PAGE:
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1 Messy Debt Business

14 August 2015 By Una Galani

Malaysian Prime Minister Najib Razak is fighting for political survival after being dragged into the centre of a scandal surrounding state fund 1Malaysia Development Berhad (1MDB). Here’s a breakdown of what is at stake for the southeast Asian country.

Why is the Prime Minister under scrutiny?

 Najib is in the hot seat after almost $700 million was found to have landed in his personal bank account. The transfers were made after moving through agencies, banks, and companies linked to quasi-sovereign fund 1MDB, according to documents from a government investigation published by the Wall Street Journal but not verified by Reuters.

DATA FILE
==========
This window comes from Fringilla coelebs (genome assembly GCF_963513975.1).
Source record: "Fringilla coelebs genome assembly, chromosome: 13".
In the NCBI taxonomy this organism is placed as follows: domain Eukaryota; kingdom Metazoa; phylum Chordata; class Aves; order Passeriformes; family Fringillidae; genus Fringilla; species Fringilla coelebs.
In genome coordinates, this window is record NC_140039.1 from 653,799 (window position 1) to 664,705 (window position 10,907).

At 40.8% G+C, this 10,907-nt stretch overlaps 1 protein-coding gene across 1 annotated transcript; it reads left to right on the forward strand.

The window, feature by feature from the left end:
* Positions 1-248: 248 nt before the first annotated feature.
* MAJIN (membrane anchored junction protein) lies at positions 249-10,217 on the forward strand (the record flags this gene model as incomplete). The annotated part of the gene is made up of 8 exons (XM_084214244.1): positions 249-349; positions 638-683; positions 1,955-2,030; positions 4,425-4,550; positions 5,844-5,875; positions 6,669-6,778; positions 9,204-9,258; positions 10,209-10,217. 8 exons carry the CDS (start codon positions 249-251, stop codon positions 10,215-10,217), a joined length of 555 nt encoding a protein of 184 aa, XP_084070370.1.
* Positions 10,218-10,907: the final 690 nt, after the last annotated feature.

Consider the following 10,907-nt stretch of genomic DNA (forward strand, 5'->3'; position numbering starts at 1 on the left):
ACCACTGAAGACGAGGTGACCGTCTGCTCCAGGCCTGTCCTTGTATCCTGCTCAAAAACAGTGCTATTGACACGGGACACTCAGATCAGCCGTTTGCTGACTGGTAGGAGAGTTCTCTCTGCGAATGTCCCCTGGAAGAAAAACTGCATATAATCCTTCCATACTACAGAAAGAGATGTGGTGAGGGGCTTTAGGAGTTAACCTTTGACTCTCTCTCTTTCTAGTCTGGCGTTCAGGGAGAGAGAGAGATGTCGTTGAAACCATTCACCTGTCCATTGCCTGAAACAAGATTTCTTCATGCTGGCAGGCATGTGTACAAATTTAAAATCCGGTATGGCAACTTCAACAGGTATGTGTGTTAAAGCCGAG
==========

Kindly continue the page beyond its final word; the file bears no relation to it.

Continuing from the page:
The revelations have triggered a political crisis and added to concerns about Malaysia’s already-fragile economy. It is the latest twist in a saga involving local tycoons, the investment bank Goldman Sachs, and state-backed companies from the Gulf. These had already made 1MDB a target for Najib’s political opponents.

Najib insists he has never taken any money for personal gain. Malaysia’s anti-corruption commission says the cash came from a donor in the Middle East and had no connection to 1MDB. It has also said it will ask Najib for an explanation.

What is 1MDB and why is it in trouble?

Najib set up the vehicle in 2009 to invest in projects of national importance with a remit to “be bold and daring”. Previously, it had been a sovereign wealth fund for the Malaysian state of Terengganu.

The prime minister remains chairman of 1MDB’s board of advisors. Though the fund is owned by the Ministry of Finance it is not strictly a sovereign entity as it was designed to remain off the government’s balance sheet.

1MDB owns Malaysia’s second-largest independent power producer, the new financial centre in Kuala Lumpur, and a landmark development around the terminus for a planned high-speed rail link with Singapore.